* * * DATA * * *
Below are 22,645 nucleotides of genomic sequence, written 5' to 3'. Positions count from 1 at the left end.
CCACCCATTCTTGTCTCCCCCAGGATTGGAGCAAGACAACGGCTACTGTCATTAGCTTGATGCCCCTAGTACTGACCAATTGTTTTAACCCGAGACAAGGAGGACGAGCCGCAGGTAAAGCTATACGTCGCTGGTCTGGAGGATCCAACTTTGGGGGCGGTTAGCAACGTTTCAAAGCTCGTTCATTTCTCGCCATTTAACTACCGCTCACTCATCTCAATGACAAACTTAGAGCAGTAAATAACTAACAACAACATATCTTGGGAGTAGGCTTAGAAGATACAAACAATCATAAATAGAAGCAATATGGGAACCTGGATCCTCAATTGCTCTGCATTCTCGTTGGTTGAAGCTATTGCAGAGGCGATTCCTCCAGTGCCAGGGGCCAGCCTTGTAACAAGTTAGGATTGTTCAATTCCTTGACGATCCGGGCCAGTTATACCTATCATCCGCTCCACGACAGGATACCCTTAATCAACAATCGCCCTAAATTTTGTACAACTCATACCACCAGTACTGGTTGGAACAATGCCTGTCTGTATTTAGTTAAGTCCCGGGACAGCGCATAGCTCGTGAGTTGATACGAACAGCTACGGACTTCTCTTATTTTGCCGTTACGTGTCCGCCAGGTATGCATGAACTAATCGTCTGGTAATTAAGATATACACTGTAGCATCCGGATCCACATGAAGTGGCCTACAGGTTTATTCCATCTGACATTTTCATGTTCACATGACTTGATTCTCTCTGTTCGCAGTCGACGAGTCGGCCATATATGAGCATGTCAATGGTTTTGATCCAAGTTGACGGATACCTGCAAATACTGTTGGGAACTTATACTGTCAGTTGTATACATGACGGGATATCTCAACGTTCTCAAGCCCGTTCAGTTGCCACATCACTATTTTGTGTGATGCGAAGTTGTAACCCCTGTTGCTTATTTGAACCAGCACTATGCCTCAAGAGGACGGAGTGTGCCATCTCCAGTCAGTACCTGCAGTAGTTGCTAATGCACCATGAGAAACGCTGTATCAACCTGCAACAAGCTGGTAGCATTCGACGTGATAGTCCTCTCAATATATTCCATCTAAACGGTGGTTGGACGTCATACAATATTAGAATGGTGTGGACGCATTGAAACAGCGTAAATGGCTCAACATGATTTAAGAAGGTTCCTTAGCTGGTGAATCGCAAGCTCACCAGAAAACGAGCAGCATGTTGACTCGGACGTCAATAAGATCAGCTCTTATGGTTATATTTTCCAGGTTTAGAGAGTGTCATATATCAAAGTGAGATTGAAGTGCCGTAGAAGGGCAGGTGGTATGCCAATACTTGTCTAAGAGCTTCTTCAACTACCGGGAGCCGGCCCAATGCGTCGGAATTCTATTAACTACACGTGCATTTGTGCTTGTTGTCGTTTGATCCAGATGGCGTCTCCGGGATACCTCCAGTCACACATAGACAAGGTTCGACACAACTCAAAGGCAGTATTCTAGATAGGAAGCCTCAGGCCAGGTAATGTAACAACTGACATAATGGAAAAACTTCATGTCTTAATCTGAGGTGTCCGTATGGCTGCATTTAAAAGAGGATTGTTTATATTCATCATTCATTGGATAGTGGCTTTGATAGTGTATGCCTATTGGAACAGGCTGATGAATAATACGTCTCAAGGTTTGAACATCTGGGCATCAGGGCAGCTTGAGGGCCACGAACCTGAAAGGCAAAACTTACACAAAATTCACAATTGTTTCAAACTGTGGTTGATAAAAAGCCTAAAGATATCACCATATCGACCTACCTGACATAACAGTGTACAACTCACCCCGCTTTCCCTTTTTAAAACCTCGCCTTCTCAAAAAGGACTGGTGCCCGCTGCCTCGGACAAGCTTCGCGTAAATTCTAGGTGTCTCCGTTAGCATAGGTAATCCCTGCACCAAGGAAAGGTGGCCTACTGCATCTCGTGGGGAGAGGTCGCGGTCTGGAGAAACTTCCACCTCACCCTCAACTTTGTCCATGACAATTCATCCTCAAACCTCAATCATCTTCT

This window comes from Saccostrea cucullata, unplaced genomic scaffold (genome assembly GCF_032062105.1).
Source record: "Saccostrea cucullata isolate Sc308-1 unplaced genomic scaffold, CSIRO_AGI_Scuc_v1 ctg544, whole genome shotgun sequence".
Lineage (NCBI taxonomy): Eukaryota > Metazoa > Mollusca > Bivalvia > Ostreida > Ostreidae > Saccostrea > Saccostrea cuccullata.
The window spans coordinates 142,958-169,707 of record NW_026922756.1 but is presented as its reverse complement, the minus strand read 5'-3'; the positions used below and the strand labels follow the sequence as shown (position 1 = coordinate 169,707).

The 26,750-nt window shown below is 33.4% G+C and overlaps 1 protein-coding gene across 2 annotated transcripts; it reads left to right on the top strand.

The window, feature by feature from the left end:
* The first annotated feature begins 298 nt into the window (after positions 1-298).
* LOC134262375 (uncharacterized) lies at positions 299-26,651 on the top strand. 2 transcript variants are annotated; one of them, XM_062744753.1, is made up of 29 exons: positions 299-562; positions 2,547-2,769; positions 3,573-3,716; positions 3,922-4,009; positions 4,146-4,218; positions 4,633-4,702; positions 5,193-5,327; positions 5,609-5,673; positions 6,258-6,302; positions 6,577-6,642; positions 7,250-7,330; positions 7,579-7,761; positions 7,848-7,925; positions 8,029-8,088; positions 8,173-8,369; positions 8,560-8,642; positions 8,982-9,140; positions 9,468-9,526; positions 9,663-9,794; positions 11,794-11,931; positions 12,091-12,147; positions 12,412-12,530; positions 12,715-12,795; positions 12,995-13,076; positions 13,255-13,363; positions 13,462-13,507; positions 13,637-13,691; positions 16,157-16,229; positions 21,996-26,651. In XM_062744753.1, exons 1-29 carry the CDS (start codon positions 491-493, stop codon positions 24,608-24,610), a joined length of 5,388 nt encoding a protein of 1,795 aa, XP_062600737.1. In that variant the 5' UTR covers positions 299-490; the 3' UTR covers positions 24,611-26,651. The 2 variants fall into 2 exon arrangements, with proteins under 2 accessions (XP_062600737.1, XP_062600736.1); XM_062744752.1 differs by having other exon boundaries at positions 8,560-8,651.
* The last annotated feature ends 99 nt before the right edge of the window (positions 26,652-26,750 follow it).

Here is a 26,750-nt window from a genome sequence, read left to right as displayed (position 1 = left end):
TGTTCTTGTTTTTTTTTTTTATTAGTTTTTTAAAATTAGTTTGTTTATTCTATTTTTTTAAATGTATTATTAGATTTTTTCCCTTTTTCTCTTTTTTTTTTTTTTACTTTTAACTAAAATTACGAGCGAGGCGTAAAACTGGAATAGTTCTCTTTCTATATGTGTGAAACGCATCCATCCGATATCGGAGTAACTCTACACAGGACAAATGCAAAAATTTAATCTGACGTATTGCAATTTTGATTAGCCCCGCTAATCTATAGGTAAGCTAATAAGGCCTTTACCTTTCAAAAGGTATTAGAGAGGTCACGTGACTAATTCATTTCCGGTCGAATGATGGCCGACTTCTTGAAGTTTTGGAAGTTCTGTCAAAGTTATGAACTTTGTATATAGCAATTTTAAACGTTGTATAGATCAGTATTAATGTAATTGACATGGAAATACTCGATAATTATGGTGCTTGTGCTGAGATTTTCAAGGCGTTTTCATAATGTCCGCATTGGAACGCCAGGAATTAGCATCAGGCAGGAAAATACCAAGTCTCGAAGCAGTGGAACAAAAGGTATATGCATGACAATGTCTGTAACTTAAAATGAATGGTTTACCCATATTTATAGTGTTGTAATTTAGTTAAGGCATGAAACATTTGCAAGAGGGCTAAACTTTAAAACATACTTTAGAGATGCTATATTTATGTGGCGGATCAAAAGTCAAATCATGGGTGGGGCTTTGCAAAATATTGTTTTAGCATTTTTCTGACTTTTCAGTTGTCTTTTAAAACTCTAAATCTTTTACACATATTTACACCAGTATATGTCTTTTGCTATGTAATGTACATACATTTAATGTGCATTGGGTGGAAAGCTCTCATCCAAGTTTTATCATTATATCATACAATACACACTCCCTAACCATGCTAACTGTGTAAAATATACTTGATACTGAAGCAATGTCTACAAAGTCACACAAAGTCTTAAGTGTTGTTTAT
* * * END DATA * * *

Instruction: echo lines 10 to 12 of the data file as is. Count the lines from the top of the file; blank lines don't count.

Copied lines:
* LOC134262375 (uncharacterized) lies at positions 299-26,651 on the top strand. 2 transcript variants are annotated; one of them, XM_062744753.1, is made up of 29 exons: positions 299-562; positions 2,547-2,769; positions 3,573-3,716; positions 3,922-4,009; positions 4,146-4,218; positions 4,633-4,702; positions 5,193-5,327; positions 5,609-5,673; positions 6,258-6,302; positions 6,577-6,642; positions 7,250-7,330; positions 7,579-7,761; positions 7,848-7,925; positions 8,029-8,088; positions 8,173-8,369; positions 8,560-8,642; positions 8,982-9,140; positions 9,468-9,526; positions 9,663-9,794; positions 11,794-11,931; positions 12,091-12,147; positions 12,412-12,530; positions 12,715-12,795; positions 12,995-13,076; positions 13,255-13,363; positions 13,462-13,507; positions 13,637-13,691; positions 16,157-16,229; positions 21,996-26,651. In XM_062744753.1, exons 1-29 carry the CDS (start codon positions 491-493, stop codon positions 24,608-24,610), a joined length of 5,388 nt encoding a protein of 1,795 aa, XP_062600737.1. In that variant the 5' UTR covers positions 299-490; the 3' UTR covers positions 24,611-26,651. The 2 variants fall into 2 exon arrangements, with proteins under 2 accessions (XP_062600737.1, XP_062600736.1); XM_062744752.1 differs by having other exon boundaries at positions 8,560-8,651.
* The last annotated feature ends 99 nt before the right edge of the window (positions 26,652-26,750 follow it).

Here is a 26,750-nt window from a genome sequence, read left to right as displayed (position 1 = left end):